The EU reported a rising number of coronavirus cases, which may delay recovery for card issuers

  • The EU reported a rising number of coronavirus cases as it enters another wave of the pandemic.
  • And the US is expected to follow suit, which may harm consumer spending and delay recovery for card issuers.
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Europe is entering a second wave of the coronavirus pandemic, with France and other countries now imposing new restrictions to control the influx of cases, per The Wall Street Journal.

To help curb the spread of the virus, a number of EU countries are implementing measures such as curfews, restrictions on social gatherings, and limited nonessential business hours. However, if the situation worsens, governments may need to enforce stricter measures—like Ireland, which just entered a six-week lockdown—which may have detrimental effects on European issuers like UK-based Barclays, which saw a 4.7% year-over-year (YoY) drop in UK consumer card spending in Q1 2020. 

The US coronavirus outlook may mirror that of Europe, which would negatively impact spending. US coronavirus restrictions and recovery have varied from state to state, and many regions have lagged behind Europe in the spread of cases. This could mean that the US may face another wave in the coming weeks—which experts are also forecasting—potentially leading to store and dining closures as well as increased unemployment and declining consumer spending.

However, it's worth noting that the upcoming US election may have a hand in influencing coronavirus progression since President Donald Trump and former Vice President Joe Biden have different mitigation plans—though the former VP's plan wouldn't come into play until mid-winter if he wins the election.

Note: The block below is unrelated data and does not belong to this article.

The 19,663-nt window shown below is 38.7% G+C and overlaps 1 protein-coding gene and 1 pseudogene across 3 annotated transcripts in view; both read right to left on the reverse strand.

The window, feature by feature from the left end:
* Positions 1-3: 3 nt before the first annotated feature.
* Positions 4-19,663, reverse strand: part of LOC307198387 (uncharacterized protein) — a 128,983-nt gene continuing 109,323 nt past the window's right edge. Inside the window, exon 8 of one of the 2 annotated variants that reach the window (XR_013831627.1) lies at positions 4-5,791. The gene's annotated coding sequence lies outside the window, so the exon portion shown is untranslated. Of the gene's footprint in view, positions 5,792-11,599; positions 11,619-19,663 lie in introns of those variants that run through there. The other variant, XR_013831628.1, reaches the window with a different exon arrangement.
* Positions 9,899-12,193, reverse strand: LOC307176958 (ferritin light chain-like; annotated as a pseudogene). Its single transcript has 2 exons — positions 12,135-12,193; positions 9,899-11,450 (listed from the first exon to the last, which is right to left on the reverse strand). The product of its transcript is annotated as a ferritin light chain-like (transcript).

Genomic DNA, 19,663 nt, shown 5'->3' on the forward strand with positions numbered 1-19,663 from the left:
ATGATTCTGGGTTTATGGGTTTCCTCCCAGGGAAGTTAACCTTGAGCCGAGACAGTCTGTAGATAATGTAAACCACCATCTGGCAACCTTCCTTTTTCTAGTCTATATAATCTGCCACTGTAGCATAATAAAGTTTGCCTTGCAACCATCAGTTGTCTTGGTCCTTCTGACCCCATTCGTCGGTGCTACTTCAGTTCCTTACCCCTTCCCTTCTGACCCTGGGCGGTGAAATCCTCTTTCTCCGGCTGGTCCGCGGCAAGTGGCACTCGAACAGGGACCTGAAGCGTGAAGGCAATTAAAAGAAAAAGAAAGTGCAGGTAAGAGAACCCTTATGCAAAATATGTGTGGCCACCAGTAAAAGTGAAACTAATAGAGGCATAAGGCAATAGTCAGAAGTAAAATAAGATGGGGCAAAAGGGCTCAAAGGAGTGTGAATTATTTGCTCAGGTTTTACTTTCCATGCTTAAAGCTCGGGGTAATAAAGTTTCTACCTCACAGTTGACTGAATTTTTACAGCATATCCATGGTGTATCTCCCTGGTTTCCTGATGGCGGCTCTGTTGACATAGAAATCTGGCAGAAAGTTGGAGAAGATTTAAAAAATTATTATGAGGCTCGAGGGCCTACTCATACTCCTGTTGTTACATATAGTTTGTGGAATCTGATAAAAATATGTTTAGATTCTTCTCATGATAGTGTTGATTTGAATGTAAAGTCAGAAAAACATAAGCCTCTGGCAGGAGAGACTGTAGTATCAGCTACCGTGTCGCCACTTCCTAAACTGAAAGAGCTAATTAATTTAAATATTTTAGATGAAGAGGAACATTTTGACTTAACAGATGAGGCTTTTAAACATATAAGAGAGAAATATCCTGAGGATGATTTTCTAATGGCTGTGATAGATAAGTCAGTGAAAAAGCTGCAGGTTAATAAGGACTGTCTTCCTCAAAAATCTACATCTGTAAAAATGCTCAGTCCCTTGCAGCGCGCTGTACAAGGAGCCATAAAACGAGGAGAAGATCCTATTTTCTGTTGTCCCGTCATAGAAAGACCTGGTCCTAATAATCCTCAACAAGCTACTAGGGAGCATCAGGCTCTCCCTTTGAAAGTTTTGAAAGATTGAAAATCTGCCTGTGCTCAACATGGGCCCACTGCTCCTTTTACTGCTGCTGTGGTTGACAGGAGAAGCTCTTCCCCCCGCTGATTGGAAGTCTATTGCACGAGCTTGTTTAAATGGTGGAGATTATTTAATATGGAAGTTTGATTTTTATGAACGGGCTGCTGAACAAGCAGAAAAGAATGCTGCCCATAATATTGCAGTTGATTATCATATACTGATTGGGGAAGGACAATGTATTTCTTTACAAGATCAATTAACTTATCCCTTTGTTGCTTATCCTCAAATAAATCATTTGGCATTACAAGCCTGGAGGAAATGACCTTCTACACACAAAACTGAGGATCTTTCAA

Recovery for card issuers—which were just beginning to rebound from the spring—could be stifled if another wave and an ensuing round of restrictions hit. 

  • US issuers were hit hard during the pandemic but were beginning to recover in Q3. At the onset of the pandemic, temporary nonessential business closures and an increase in unemployment led consumers to cut spending. Issuers were directly affected as a result: Amex's global consumer billed business volume saw a 20% YoY decline in Q2 while Citi experienced a 21% YoY drop in its branded card volume. However, in recent months as coronavirus cases slowly dropped and restrictions eased up, issuers experienced a slight rebound in volume, with the Amex CEO stating that he hopes the worst is behind us.  
  • But the mounting risk of a second wave hitting the US during the winter months could revert growth. Consumers could limit spending to essential purchases to an even greater extent than they already have, especially among those financially affected by the pandemic. Further, dipping confidence and more restrictions could bring about an overall decline in volume, which issuers have been working to incentivize, in turn causing further declines and undoing recovery progress. 

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